I agree that the future will be different than the present, but does learning to read and to do math have to be done via interpretive dance, or while learning how to use the internet, or while texting the person sitting next to you?  Computer skills are probably the one thing that kids are picking up on without any training.  Why not teach children how to speak English incorrectly, and how to write sentences without capitalization or punctuation since that’s the prevailing style?  Or, to teach children to “learn how to learn” rather than learn facts and procedures since we all know you can look up those things on Google.

 

Articles I never finished reading, dept.

This EWA story on a project-based charter school in DC has every trope you can imagine about “traditional” (as in doesn’t work) and the shiny new thing called Project Based Learning.
“When students and teachers are engaged in work that is challenging, adventurous and meaningful, learning and achievement flourish.”
You mean like the Jamestown expedition, a recurring feature at Two Rivers? A visit to the Virginia historical site was a “memorable experience” for 9-year-old Evan Bowie.  She even wrote about it:
“We got to spend the night,” Bowie told the Post. “We got to go on ships, and I got to hold a sword and a shield and put on armor.”
In all fairness, this article quotes heavily from a previously published story that appeared in the Washington Post, in 2015. I guess EWA writers are too busy to be bothered doing original work.
Wait, there’s more:
“Last year, Two Rivers was awarded a grant under the Assessment for Learning project to work with a center at Stanford University on developing new ways to assess students. (That project is supported by the Bill & Melinda Gates Foundation and the William and Flora Hewlett Foundation, which both have provided grant funding to EWA.) “We’ve been working on developing assessments of critical thinking and problem-solving,” said Maggie Bello, the chief academic officer at Two Rivers. “They’re performance tasks.”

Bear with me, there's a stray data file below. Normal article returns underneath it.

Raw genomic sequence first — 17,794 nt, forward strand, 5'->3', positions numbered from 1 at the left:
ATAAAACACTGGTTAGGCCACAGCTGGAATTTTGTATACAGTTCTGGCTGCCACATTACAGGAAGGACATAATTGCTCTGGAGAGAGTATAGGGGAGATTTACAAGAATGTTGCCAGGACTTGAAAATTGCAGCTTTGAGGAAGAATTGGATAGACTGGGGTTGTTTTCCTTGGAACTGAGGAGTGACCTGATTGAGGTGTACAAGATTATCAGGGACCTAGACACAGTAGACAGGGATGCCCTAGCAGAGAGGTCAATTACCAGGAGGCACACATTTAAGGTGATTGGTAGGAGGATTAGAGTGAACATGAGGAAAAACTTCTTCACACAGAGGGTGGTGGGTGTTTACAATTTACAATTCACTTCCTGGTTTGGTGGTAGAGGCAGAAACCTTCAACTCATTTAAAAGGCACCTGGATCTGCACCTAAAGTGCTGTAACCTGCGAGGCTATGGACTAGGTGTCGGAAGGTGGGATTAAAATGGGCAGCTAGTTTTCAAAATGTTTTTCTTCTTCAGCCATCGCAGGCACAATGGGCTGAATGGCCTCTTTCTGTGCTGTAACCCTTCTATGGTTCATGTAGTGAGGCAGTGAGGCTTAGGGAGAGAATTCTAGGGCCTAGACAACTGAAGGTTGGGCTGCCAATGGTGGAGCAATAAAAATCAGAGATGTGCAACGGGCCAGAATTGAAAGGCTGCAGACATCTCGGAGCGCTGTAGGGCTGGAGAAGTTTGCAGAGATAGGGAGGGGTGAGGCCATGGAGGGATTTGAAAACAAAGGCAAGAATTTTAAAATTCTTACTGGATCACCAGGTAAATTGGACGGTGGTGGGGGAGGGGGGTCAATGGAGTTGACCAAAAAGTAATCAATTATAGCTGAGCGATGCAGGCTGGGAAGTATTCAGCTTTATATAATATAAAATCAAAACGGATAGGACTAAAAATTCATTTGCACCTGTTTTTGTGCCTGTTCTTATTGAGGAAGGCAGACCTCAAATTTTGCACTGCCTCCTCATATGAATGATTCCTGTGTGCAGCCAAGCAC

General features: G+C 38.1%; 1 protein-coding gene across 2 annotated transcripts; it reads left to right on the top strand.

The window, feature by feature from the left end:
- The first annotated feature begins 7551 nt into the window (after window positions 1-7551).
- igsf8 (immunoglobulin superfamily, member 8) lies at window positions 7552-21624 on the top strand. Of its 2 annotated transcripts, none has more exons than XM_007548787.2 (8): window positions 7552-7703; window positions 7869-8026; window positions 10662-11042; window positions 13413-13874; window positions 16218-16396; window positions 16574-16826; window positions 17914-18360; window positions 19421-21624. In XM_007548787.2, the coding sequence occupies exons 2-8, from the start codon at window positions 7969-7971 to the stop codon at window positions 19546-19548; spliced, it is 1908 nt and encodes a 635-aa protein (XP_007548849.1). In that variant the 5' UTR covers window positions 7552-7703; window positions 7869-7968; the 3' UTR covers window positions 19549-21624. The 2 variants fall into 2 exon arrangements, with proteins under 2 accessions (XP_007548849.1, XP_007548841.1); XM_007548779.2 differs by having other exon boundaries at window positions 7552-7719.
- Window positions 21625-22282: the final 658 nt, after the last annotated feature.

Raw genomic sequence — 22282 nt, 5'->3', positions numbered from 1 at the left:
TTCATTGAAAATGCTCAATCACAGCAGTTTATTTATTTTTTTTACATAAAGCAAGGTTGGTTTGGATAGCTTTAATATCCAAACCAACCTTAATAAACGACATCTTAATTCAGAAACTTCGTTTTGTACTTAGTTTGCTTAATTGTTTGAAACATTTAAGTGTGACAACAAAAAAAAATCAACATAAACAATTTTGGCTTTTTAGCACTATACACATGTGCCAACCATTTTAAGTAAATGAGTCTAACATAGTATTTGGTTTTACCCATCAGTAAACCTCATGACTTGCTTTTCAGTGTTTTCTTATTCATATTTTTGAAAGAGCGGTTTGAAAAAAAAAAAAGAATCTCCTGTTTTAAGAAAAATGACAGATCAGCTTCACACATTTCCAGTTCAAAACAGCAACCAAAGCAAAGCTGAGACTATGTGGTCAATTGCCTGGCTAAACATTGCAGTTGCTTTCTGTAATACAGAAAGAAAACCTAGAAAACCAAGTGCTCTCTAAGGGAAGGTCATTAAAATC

Of course they’re performance tasks. What else would they be with funding from Gates and the Hewlett Foundation?
And then of course, there’s this:
Also, seventh-graders at Two Rivers participate in what’s called the “passage portfolio,” which they must successfully complete before advancing to eighth grade. Students present an electronic portfolio of their work to a panel of Two Rivers educators and then respond to questions about it. In addition, there is an “about me” section, where students discuss their strengths, areas that need development, and where they need to grow over time.  “It’s kind of like a master’s defense,” Bello said. “You’re defending your education at Two Rivers and you have to pass. And if you don’t pass, you have to redo it. It’s high stakes. And so that builds character and perseverance, growth mindset.” 
That’s as far as I got. See how you do.

Deal with it, Dept.

The LA Times is running a story (as many California papers are) that addresses the results of the test scores for 2016-17 in California. These are the tests called the CASSPP which is just the SBAC test renamed.  Scores didn’t increase quite as much as everyone hoped, so now many parties representing various educational interests are coming up with reasons of what is possibly going wrong.

This particular stance from a former “technical advisor” for the people who make SBAC is intriguing:

Cizek was a technical advisor for the Smarter Balanced Assessment Consortium, which developed the California tests.  In the past, he said, when states adopted new standardized exams, students’ scores increased as they and their teachers became accustomed to the format and questions. But he described the California tests as a “different animal.”   

“They’re requiring changes in classrooms to get gains,” he said. “You’re not going to budge this needle much if fundamentally the way kids are being taught doesn’t change.”

Oh, so kids aren’t being taught the right way, or too much traditional teaching going on?This wouldn’t have to do with “the shifts” that Common Core supposedly requires, would it?  Or that students must be taught math with understanding and not rote? And that students must learn to think and “problem solve”?  It wouldn’t be that would it? (For more on the “shifts”, see this piece.)

Last year I taught in a traditional manner; in my algebra class I even used the Dolciani textbook “Modern Algebra” from 1962.  The students had to take the 8th grade test; there was no separate 8th grade algebra exam.  One of my students got a perfect score.  All were in the highest category. Similarly in my 7th grade class. To all who say my arguments prove nothing and what’s more they lack nuance, you’re right.

Same goes for most of the spin about Common Core.

Deal with it.